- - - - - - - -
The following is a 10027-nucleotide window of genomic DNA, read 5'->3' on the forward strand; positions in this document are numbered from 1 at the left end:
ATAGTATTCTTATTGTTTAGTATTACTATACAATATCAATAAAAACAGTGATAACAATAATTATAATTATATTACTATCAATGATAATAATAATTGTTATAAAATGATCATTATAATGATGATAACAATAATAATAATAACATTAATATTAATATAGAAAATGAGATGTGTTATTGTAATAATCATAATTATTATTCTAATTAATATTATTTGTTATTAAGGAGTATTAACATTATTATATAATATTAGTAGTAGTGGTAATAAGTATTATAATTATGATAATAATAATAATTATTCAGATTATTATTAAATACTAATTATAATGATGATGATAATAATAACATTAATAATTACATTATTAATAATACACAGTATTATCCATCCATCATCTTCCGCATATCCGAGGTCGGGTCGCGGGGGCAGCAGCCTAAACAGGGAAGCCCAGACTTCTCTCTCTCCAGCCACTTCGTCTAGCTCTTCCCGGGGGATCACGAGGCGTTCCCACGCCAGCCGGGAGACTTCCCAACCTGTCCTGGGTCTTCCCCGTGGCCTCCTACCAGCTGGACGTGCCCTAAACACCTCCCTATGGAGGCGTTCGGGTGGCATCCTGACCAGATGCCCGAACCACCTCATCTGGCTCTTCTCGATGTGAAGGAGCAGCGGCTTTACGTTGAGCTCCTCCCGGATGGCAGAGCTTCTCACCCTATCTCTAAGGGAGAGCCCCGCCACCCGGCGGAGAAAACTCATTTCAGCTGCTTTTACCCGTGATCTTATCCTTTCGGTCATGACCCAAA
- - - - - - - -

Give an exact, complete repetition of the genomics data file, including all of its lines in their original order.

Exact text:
The following is a 10027-nucleotide window of genomic DNA, read 5'->3' on the forward strand; positions in this document are numbered from 1 at the left end:
ATAGTATTCTTATTGTTTAGTATTACTATACAATATCAATAAAAACAGTGATAACAATAATTATAATTATATTACTATCAATGATAATAATAATTGTTATAAAATGATCATTATAATGATGATAACAATAATAATAATAACATTAATATTAATATAGAAAATGAGATGTGTTATTGTAATAATCATAATTATTATTCTAATTAATATTATTTGTTATTAAGGAGTATTAACATTATTATATAATATTAGTAGTAGTGGTAATAAGTATTATAATTATGATAATAATAATAATTATTCAGATTATTATTAAATACTAATTATAATGATGATGATAATAATAACATTAATAATTACATTATTAATAATACACAGTATTATCCATCCATCATCTTCCGCATATCCGAGGTCGGGTCGCGGGGGCAGCAGCCTAAACAGGGAAGCCCAGACTTCTCTCTCTCCAGCCACTTCGTCTAGCTCTTCCCGGGGGATCACGAGGCGTTCCCACGCCAGCCGGGAGACTTCCCAACCTGTCCTGGGTCTTCCCCGTGGCCTCCTACCAGCTGGACGTGCCCTAAACACCTCCCTATGGAGGCGTTCGGGTGGCATCCTGACCAGATGCCCGAACCACCTCATCTGGCTCTTCTCGATGTGAAGGAGCAGCGGCTTTACGTTGAGCTCCTCCCGGATGGCAGAGCTTCTCACCCTATCTCTAAGGGAGAGCCCCGCCACCCGGCGGAGAAAACTCATTTCAGCTGCTTTTACCCGTGATCTTATCCTTTCGGTCATGACCCAAA